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Facebook expands free Wi-Fi—in exchange for your location data

Facebook will sponsor free Wi-Fi at cafés, with anyone who uses it checking in on Facebook by default.


Tim Sampson


Posted on Jun 20, 2013   Updated on Jun 1, 2021, 1:02 pm CDT

Despite continuing consternation over just how much user data tech companies are collecting, Facebook is willing to bet you’ll give them a little more in exchange for free Wi-Fi. 

Since its inception at a company hack-a-thon in Seattle last year, Facebook Wi-Fi has been slowly growing in a few cafes in northern California. But after a recently announced partnership with CISCO Systems and with a cryptic announcement slated for today, it seems like Facebook Wi-Fi may be ready to go wide.

Facebook Wi-Fi was birthed 13 months ago after an all-nighter by two engineers in Seattle. It quickly had the ears of top Facebook officials in Menlo Park, who began developing the system and field testing this free wireless network in coffee shops near the corporate offices in Palo Alto and in San Francisco. 

But as is the case with anything Facebook does, their Wi-Fi isn’t really free. Information remains the companies currency of choice, and the company wants to exchange users’ geographic data for this service.

The offer of free Wi-Fi at local businesses is intended to help bolster Facebook’s lackluster check-in feature, which hasn’t made much of a dent in FourSquare’s dominance of this corner of the social networking arena. Though check-in is not required, it will be the default setting for using these networks.

The new feature has seen a slow, quiet roll out. It started in a few coffee shops near the Facebook headquarters and then expanded to a local chain in San Francisco, Philz Coffee.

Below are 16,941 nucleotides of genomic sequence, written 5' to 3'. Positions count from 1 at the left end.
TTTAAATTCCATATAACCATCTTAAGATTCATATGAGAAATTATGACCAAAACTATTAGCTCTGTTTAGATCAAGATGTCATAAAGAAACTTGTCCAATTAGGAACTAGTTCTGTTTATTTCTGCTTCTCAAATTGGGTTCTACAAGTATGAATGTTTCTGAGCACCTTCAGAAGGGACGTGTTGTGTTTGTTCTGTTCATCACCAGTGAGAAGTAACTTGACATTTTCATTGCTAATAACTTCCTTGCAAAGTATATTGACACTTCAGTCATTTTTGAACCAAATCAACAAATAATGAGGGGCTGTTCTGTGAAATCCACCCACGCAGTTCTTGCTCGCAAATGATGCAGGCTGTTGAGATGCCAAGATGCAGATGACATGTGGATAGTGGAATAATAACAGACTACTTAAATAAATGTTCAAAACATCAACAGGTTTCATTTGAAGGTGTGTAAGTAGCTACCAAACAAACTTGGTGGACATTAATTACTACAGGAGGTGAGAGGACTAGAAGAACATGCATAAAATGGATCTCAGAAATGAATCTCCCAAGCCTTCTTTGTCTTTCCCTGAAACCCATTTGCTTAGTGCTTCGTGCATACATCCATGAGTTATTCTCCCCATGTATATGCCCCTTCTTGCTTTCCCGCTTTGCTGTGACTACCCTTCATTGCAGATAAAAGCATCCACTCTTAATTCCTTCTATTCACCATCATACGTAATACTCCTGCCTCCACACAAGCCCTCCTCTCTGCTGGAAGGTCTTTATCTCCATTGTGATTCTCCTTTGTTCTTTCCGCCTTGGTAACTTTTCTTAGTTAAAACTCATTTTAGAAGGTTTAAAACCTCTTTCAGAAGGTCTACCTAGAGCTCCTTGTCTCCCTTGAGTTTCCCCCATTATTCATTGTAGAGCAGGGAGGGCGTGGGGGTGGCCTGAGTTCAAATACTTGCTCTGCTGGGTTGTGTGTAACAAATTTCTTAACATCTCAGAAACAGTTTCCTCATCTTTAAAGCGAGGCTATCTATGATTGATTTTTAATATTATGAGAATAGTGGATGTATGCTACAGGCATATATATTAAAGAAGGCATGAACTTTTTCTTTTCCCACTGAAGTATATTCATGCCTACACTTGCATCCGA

However, the biggest news of Facebook Wi-Fi’s early development came last month, when CISCO announced it was partnering with Facebook to include the Wi-Fi network on a line of business routers.

“With this integration you will have access to Facebook Page insights, which includes aggregate demographic information of the customers checking in (furthering your understanding of who your target customers or visitors are),” reads a statement from CISCO to its small target small business customers.

Wired reports that Facebook is currently in talks with other router companies to produce similar products. But where the service goes from here, is still unclear. A firm timeline for expansion is unavailable and Facebook was not immediately available to return the Daily Dot’s request for comment. 

Rumors are swirling, however, about an impending announcement scheduled for later today. Coffee-stained invitations to the media simply say that “a small team has been working on a big idea.” 

Free Wi-Fi is just the latest ploy by Facebook to capture as much consumer data as possible to help better monetize the network. In April, Facebook announced its new Partner Categories, which let businesses cross-reference Facebook users with their purchases to more specifically target ads. The social network is also in talks to buy a $1 billion app that would allow it to track vehicle locations

Illustration by Jason Reed

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*First Published: Jun 20, 2013, 2:08 pm CDT